Afghanistan President Ashraf Ghani addressed the U.N. General Assembly on Tuesday in a speech that praised U.S. plans to send thousands more troops to the country in the long-standing fight against terrorism.
Ghani said that 16 years after the Sept. 11, 2001, attacks, which resulted in a U.S. invasion of Afghanistan, violence by terrorist groups remained a substantial threat in the country.
"Driven by transnational terrorist networks, criminal organizations, cyber crime and state sponsorship of terror," the violence "promises to be a decade-long threat to national security rather than a passing phenomenon," he said.
Ghani, who was elected president in 2014, has focused on bringing stability to his country and combating militant groups such as the Taliban.
President Trump last month announced a new strategy that includes sending 4,000 more troops to Afghanistan, in addition to about 8,400 U.S. and 5,000 North Atlantic Treaty Organization troops there advising Afghan security forces.
"With President Trump's recent announcement of his strategy to counter terrorism and bring stability to South Asia, Afghanistan's enduring partnership with the U.S. has been renewed and redirected," Ghani said.
Congress authorized the war in Afghanistan after the 2001 attacks.
Before becoming president, Trump denounced the war, calling it a "terrible mistake" and tweeting in 2013 that "we should leave Afghanistan immediately."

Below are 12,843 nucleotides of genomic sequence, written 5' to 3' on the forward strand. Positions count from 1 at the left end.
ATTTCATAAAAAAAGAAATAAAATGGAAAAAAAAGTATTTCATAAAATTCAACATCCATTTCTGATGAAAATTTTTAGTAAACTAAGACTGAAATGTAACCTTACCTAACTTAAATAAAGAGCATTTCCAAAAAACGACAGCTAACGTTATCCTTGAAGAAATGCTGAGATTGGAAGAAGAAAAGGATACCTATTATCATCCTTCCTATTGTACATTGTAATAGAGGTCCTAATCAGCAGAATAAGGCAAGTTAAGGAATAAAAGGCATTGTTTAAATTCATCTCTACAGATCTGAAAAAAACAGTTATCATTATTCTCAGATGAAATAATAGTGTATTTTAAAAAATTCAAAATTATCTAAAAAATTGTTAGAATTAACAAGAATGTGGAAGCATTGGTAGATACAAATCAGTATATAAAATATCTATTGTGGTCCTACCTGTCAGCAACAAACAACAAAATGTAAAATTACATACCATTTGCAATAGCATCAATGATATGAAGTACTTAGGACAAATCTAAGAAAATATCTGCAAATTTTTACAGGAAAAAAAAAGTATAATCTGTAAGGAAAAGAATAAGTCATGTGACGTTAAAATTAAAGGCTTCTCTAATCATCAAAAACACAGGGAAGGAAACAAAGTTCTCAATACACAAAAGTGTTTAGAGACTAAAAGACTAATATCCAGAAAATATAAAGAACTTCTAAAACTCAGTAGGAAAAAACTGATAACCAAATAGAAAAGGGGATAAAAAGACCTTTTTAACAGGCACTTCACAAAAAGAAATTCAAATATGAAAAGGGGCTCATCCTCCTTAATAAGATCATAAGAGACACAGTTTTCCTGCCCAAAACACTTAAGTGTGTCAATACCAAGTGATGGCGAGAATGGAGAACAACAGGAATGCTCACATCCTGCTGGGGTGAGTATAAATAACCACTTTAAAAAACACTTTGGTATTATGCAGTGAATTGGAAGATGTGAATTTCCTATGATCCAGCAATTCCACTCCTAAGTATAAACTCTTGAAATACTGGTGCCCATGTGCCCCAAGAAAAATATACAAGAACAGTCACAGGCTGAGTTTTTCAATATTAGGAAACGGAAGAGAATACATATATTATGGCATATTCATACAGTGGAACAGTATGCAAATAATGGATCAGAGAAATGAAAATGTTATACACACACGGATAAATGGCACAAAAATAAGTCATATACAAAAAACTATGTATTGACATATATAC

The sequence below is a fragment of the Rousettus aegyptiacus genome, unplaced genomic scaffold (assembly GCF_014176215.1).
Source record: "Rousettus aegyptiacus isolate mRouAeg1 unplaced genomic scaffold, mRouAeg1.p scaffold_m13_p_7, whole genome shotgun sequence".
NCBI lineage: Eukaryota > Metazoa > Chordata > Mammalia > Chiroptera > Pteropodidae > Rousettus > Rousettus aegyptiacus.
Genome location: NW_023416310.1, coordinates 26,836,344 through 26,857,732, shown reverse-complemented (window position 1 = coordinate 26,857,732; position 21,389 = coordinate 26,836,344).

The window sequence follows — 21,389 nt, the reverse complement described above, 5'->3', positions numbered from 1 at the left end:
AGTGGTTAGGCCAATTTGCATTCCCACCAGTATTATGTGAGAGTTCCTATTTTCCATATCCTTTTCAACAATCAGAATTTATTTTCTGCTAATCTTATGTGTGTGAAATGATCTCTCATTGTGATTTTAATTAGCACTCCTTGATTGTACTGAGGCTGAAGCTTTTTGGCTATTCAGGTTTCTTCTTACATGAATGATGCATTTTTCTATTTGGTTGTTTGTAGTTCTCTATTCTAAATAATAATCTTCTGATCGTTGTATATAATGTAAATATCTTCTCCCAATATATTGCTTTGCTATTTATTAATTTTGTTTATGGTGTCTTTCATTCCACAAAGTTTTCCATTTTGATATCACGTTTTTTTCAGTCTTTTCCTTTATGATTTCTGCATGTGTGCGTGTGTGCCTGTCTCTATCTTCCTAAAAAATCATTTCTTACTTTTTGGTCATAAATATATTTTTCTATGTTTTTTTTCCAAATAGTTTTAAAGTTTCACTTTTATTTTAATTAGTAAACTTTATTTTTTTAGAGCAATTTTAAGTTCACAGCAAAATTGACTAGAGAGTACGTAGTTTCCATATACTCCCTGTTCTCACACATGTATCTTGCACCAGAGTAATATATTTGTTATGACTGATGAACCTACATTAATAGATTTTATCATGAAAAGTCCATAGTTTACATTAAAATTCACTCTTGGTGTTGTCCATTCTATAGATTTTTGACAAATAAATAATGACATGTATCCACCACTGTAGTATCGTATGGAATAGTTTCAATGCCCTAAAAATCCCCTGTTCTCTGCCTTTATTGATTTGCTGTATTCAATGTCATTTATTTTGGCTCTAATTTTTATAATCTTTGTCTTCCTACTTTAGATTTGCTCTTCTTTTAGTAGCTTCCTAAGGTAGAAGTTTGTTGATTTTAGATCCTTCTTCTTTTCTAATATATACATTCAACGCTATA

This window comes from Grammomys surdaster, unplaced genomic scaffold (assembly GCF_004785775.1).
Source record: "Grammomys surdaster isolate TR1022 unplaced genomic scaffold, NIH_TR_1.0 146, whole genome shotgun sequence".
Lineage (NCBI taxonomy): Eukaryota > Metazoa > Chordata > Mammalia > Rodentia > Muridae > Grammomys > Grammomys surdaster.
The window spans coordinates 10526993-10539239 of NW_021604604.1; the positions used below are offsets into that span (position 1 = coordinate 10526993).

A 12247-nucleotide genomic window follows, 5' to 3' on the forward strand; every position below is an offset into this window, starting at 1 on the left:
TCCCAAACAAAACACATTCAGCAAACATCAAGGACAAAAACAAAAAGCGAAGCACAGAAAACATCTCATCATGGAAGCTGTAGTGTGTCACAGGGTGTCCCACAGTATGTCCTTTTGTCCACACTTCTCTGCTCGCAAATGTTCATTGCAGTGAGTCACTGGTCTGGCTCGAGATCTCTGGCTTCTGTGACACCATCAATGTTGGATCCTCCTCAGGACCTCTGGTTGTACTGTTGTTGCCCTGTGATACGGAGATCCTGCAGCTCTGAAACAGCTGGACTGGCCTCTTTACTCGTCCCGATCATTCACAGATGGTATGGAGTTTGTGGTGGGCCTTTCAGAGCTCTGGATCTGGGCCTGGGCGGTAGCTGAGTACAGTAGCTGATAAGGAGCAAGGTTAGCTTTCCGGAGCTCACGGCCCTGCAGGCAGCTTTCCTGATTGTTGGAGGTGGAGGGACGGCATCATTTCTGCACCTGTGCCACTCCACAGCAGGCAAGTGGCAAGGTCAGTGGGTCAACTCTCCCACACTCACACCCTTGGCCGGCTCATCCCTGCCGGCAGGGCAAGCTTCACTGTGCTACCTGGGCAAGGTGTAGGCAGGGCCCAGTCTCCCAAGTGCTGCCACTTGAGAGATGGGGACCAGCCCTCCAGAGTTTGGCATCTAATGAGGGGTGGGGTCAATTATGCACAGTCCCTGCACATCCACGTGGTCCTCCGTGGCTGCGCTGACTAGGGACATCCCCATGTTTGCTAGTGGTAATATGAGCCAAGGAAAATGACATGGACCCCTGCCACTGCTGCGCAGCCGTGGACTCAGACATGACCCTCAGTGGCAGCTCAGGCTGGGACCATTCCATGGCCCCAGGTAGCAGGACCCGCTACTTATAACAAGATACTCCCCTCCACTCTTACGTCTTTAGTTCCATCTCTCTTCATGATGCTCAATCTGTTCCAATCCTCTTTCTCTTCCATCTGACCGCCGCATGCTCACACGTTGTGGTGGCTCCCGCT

Israeli Prime Minister Benjamin Netanyahu had little to say about prospects for peace with the Palestinians — but plenty to say about the Iran nuclear accord, which he vehemently opposes.
Netanyahu, addressing the General Assembly on its opening day Tuesday, called Iran’s nuclear ambitions a “dark shadow” and said its rulers “vow to destroy my country.” That echoed rhetoric employed a short time earlier by President Trump, who called Iran’s government a “reckless regime” and suggested the landmark 2015 accord would be revisited.
Calling yet again for the scrapping of the pact between Iran and six world powers, Netanyahu said the nuclear deal “doesn’t block Iran’s path to the bomb, but actually paves it.”
“Change it, or cancel it. Fix it, or nix it,” the Israeli leader challenged. “Nixing the deal means restoring massive pressure on Iran, including crippling sanctions, until Iran fully dismantles its nuclear weapons capability.”
After discussing the Iranian nuclear accord at length, Netanyahu did refer briefly to Israel’s hopes for “peace with all our Arab neighbors, including the Palestinians.”
He said he considered Trump an ally in that effort, adding: “Together we can seize the opportunities for peace, and together we can confront the great dangers of Iran.”
Netanyahu has made clear he does not consider the General Assembly a forum friendly to Israel, and he was critical of actions including last December’s Security Council resolution condemning Jewish settlement-building.
Immediately before the Israeli leader spoke, Turkish President Recep Tayyip Erdogan called the Palestinian question the “gaping wound of the world” and called for a halt to settlement activity.
In a pointed rejection of President Trump’s “America first” approach to foreign policy, French President Emmanuel Macron on Tuesday urged world leaders to join together to confront global challenges, including war, terrorism, immigration and climate change.